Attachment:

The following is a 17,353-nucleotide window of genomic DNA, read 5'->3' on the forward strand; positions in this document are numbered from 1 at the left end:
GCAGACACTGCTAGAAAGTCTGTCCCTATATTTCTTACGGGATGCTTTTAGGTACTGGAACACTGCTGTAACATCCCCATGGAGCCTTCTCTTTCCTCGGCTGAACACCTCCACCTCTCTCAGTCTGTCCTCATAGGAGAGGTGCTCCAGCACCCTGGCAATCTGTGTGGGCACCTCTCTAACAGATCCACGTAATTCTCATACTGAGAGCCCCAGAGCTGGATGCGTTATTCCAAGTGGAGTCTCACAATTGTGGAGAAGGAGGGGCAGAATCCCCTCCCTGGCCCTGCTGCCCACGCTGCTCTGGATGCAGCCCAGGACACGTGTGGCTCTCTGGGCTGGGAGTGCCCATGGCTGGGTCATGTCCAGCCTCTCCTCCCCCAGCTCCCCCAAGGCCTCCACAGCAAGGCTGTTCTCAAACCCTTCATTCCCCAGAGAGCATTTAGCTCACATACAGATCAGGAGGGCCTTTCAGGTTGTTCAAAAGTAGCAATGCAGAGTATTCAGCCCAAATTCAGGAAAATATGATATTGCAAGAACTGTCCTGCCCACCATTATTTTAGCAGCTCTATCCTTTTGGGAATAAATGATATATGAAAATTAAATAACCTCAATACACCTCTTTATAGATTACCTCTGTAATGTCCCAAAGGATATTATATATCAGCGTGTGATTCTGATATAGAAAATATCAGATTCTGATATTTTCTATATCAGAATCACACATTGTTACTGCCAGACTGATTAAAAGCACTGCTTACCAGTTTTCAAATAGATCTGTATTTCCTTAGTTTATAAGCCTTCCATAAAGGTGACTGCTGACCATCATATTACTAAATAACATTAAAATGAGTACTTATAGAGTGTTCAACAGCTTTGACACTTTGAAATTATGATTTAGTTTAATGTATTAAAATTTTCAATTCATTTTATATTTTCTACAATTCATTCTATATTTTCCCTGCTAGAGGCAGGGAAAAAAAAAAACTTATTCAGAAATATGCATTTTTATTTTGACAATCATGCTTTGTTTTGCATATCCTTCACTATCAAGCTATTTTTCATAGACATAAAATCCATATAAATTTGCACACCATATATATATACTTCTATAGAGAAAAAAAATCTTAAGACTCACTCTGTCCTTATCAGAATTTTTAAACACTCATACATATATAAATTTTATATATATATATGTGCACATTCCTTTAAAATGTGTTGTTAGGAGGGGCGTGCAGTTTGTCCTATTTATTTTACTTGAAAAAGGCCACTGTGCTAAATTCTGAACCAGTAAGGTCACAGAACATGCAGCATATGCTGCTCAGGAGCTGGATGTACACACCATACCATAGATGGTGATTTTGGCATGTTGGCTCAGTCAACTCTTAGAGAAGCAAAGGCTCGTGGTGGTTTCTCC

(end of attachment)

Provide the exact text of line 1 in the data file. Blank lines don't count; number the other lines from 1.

The following is a 17,353-nucleotide window of genomic DNA, read 5'->3' on the forward strand; positions in this document are numbered from 1 at the left end: